Urban Agriculture in Portugal: ahead or behind?

Coming from Portugal, I see urban agriculture as a very interesting process.

Porto, where I come from, has a big metropolitan area, with about 1 million of inhabitants. With most of my friends having families from the countryside of Portugal, I was the “unfortunate” one, with my four grandparents living  in the same neighbourhood in Gaia (the city on the other side of the river from Porto, which hosts the cellars where the Porto wine rests). This meant that every summer and holiday season my friends would take off to meet their relatives in villages somewhere in the idyllic Portuguese countryside (idyllic to me, at least), and I had to stay in Gaia.

But living in the city does not mean that I did not have any contact with the rural world. I used to help my grandmother to feed the chickens in her backyard. I remember more often, when she took me to look at the chickens, as a distraction manoeuvre to manage to feed me. (I was not so much into food when I was a child). Even now, she still grows some vegetables: cabbages, tomatoes, beans.

The knowledge that was passed on to her by her mother, and probably by most parents of the early 20th century, has in many cases, not passed on to the newer generations. The great urbanization seen in the last century is definitely partly “to blame”, alongside the lower status that is associated with “working the land”.

However, in Porto and its surroundings  the “rural world” is still very mixed with the urban landscape. Although allotment gardens become more popular and even trendy, most of the agriculture in this region is carried out by people who have always done it like that: using “efficiently” the land they own, as their parents did.

As I wrote here for EUKN, you can still easily find espigueiros popping out of the urban-rural landscape. Espigueiros are an old type of granary built to keep rodents (mice, rats..) away from cereals.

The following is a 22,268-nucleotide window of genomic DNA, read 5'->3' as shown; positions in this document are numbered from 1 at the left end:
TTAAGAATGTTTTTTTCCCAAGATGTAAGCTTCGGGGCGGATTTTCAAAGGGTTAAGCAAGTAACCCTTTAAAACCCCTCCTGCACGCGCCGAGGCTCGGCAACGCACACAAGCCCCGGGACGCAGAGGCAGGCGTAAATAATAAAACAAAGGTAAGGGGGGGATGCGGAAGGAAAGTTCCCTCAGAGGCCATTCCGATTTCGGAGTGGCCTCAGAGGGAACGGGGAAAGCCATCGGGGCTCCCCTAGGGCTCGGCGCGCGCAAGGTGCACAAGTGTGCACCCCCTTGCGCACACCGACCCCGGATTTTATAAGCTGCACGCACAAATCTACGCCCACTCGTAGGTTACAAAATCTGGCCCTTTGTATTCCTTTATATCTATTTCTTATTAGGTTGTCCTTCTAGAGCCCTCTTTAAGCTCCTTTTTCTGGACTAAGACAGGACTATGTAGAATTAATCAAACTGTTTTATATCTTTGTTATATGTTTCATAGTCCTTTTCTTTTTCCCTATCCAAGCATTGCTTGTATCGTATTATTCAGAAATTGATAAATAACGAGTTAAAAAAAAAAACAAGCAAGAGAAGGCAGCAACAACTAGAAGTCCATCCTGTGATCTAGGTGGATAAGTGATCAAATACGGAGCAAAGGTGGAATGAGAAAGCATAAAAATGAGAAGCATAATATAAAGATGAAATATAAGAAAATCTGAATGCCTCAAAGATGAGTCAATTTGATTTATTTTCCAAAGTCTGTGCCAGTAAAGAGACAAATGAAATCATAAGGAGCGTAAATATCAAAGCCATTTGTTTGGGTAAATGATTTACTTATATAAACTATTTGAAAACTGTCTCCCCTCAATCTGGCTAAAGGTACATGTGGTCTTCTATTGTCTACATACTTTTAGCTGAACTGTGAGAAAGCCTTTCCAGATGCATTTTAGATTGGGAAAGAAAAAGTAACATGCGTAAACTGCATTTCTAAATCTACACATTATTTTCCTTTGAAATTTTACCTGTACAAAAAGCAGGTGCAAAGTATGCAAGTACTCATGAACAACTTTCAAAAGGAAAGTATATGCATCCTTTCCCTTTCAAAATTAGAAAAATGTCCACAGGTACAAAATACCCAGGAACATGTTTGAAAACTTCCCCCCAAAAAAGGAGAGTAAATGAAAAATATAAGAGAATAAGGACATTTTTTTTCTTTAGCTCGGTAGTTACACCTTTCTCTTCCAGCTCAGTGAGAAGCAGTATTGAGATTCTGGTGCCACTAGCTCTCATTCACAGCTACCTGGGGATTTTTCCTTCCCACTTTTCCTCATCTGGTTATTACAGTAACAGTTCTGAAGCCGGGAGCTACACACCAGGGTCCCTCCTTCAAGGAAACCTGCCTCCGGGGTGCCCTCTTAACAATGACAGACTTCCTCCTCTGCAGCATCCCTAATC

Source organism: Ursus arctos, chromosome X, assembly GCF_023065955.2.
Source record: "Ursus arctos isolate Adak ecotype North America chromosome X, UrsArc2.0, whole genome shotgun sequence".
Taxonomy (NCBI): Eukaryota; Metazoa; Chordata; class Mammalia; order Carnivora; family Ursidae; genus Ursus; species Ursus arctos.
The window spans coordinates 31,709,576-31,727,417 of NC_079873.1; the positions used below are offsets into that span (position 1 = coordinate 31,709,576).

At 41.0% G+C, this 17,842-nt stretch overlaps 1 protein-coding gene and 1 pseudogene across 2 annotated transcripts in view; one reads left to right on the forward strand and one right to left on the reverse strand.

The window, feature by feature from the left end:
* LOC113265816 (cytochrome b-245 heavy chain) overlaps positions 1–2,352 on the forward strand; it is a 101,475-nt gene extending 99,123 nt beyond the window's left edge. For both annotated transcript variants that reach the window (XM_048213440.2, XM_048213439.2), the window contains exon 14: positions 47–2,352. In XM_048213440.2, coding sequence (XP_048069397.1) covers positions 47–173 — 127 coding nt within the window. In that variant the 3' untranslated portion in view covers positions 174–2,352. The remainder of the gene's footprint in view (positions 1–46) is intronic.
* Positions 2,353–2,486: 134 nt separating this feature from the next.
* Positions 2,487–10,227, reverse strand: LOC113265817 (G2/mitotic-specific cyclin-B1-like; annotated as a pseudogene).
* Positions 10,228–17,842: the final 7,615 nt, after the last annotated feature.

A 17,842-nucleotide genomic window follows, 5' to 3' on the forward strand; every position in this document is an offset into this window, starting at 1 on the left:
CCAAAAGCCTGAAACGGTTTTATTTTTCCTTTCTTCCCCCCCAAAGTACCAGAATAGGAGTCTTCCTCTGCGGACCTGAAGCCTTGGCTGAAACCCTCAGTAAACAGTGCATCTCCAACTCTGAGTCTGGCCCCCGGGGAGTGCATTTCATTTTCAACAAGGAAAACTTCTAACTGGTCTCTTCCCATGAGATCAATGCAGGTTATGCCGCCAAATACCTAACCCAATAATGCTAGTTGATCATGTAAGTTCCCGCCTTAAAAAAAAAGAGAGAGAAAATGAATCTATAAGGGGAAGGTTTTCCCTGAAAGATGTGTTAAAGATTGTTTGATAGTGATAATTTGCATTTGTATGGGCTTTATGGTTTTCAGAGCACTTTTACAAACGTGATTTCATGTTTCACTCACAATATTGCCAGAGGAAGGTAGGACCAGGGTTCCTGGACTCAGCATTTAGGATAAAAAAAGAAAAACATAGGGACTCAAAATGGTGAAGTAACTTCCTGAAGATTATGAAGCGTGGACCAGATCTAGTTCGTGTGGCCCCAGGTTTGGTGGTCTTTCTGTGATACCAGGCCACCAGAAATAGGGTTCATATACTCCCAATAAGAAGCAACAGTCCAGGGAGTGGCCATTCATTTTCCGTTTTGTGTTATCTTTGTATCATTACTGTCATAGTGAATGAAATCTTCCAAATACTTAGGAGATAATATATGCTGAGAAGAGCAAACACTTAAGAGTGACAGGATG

This close contact between the rural and the urban domains is, in my opinion, a characteristic of Portugal, unusual in most of Western Europe.  It is, on one hand, a sign of our “lag” in economic development. On the other hand, it is an asset that could allow us to leapfrog into a future of lively and local-boosted food economies.

I leave you with some pictures of the rural in the city.

Espigueiros, by Paulo Gonçalves. Found in http://viajaredescobrir.blogspot.nl/2011/12/portugal-arcozelo.html
Espigueiros, by Paulo Gonçalves.  Found here.

You can spot couves everywhere. Can you see the small ones?

small cabbages can be seen!
Garden by the street, small cabbages can be seen!

Fruit trees are also commonly found, peeking from the other side of the walls.

Orange tree waving hello!
Orange tree waving hello!

Another improvised vegetable garden, with a gardener in action, watering the field!

Can you spot the gardener?
Can you spot the gardener?

This last picture was taken 5 minutes walking from my home.  The buildings in the distance are part of Vila D’Este, one of the biggest residential developments in Portugal, accommodating 17,000 inhabitants.

Another vegetable garden, looking on Vila D'Este, a big residential development.